CODE GREEN: Our Hometown Hospital Responds to Parkland Crisis
In case you missed it, this was our most popular story last month. A fascinating look at the great Broward Health North staff's response to the Parkland shooting.
On Valentine’s Day last year, Code Green was called at Broward Health North on the Pompano Beach-Deerfield Beach border. Code Green — the code called to initiate protocol for a mass casualty incident — signaled the entire hospital that a nearby tragedy was underway. The surgeons, doctors, nurses and support staff sprung to action to respond to Parkland’s Marjory Stoneman Douglas High School shooting, the third most tragic school shooting in U.S. history. Together, the emergency room team at Broward Health North’s level two trauma center saved six lives. These are their stories.
By Danielle Charbonneau, Pompano Beach news editor
On Feb. 15, 2018, Dr. Igor Nichiporenko, the chief trauma surgeon and trauma medical director at Broward Health North, exited the emergency room in the dark morning hour after midnight, adrenaline still raging after hours of emergency surgeries. He had just finished one of the most intense days ever endured in his eight years as a trauma surgeon at Broward Health North.
On his way home to Lighthouse Point to his pregnant wife, an ICU nurse who was off that day with their 4-year-old son, he stopped at the 24-hour Walgreens at the corner of Sample Road and Federal Highway. He bought a Valentine’s bouquet of a dozen red roses wrapped in colorful plastic — the only flowers available next to the day-old newspaper stands not yet displaying the day’s headline tragedy — and returned home with a deep sense of gratitude that his wife and son lay peacefully in their beds.
“When you have to witness life and death, you appreciate your life, you appreciate what you have, more,” he said. “Every day you come home, you are blessed to have your family and your kids, and that gives you a different perspective, because earlier you saw someone losing their loved ones.”
That day, Dr. Nichiporenko had seen two families lose loved ones — the families of two victims who were both fatally injured during the Marjory Stoneman Douglas shooting. They had been transported, along with six other victims and the shooter, to the Emergency Department at Broward Health North.
Dr. Nichiporenko was just one of a united team of surgeons, doctors, nurses and support staff that day who worked arduously to minimize the damage done by the third most tragic school shooting in U.S. history. It was the team’s professionalism, expertise and coordination, coupled with Broward North’s newly-expanded level two trauma center, that made it possible for six families to welcome home their loved ones that dark day.
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RED PHONE, CODE GREEN
That afternoon, Dr. Evan Boyar, Broward Health North’s chairman and medical director for emergency services, was working from home, about a mile away from Marjory Stoneman Douglas High School in Parkland. It was after 2pm and school was just letting out, so his wife had gone to pick up their two children, a 10-year-old and an 8-year-old, from elementary school.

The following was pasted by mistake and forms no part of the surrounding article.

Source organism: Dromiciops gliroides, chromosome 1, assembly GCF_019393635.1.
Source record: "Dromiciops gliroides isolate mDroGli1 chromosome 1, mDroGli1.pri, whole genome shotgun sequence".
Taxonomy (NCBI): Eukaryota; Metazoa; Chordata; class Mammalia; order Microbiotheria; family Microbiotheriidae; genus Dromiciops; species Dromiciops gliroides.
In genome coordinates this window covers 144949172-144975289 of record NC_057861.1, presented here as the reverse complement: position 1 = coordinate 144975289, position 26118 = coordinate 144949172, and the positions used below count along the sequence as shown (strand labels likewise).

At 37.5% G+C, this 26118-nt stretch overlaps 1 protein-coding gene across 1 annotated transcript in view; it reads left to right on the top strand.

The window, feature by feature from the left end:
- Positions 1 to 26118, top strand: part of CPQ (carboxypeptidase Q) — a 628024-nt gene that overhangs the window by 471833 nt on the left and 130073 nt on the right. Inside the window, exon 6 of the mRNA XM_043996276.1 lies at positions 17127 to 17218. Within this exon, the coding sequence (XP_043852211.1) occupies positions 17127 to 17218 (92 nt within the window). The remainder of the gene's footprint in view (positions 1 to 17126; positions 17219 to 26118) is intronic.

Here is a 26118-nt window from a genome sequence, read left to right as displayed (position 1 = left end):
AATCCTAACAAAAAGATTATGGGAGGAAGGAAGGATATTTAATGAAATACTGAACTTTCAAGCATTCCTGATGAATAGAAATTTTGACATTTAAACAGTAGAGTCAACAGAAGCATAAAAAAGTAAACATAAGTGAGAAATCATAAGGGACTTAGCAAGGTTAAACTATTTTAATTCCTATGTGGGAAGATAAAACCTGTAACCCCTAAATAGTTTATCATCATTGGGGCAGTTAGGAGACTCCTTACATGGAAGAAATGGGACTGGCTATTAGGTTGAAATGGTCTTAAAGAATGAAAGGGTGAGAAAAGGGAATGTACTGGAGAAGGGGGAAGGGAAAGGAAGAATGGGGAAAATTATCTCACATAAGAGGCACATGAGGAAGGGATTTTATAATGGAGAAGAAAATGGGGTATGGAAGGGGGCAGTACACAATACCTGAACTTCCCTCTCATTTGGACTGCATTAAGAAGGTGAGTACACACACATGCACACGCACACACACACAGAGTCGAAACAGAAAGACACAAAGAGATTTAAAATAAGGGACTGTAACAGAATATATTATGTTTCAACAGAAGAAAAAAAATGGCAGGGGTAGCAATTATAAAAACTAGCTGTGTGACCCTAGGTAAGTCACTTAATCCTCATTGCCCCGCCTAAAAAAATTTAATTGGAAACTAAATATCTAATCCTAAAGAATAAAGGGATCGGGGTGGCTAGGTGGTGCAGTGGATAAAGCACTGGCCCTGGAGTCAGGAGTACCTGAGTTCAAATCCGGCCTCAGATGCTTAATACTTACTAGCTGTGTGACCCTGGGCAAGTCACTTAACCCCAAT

While on the road, she noticed a lot of traffic and speeding vehicles and called her husband concerned. Dr. Boyar, distracted by work and having seen plenty of speeding cars in the neighborhood before, thought little of her concerns and dismissed her casually, telling her he would see her when she got home. When he hung up the phone, he immediately received a call from the Chief of Coral Springs Fire Rescue.
“He said, ‘We have an active shooter, anticipate multiple victims, we don’t know the number. They’re coming to you, be ready,’” Dr. Boyar remembered. “Simultaneously the hospital got pre-hospital information from dispatch.”
Nurse Rebecca McAndrews was the charge nurse on duty that day who took the call from dispatch in the emergency department before Code Green was called.
“We have a red phone that’s directly connected to dispatch…When that red phone rings we know it’s usually something serious that’s coming in. It rang and they said there had been a shooting at a high school. They didn’t know how many victims there were going to be, but said to expect a lot of casualties. It’s always something shocking whenever that phone rings. We know it’s not going to be something ordinary like we deal with on a day-to-day basis.
“The first thing you think is, ‘Okay what do I have to do now?’ You have to put your feelings aside initially, so you don’t really process what it is that’s happening until after, which I think is what happened that day. We all just kind of jumped in and figured out what we had to do next to get ready.”
Nurse Lea Ann Chidester was off that day, at home expecting a lazy afternoon. Her husband was outside in the Florida sunshine washing his car when she flicked on the news and learned of the shooting. She called out to her husband, a BSO firefighter-paramedic, to alert him. When he asked her where the shooting was and she responded “Parkland,” he reminded her that her hospital is the closest trauma facility to Marjory Stoneman Douglas High.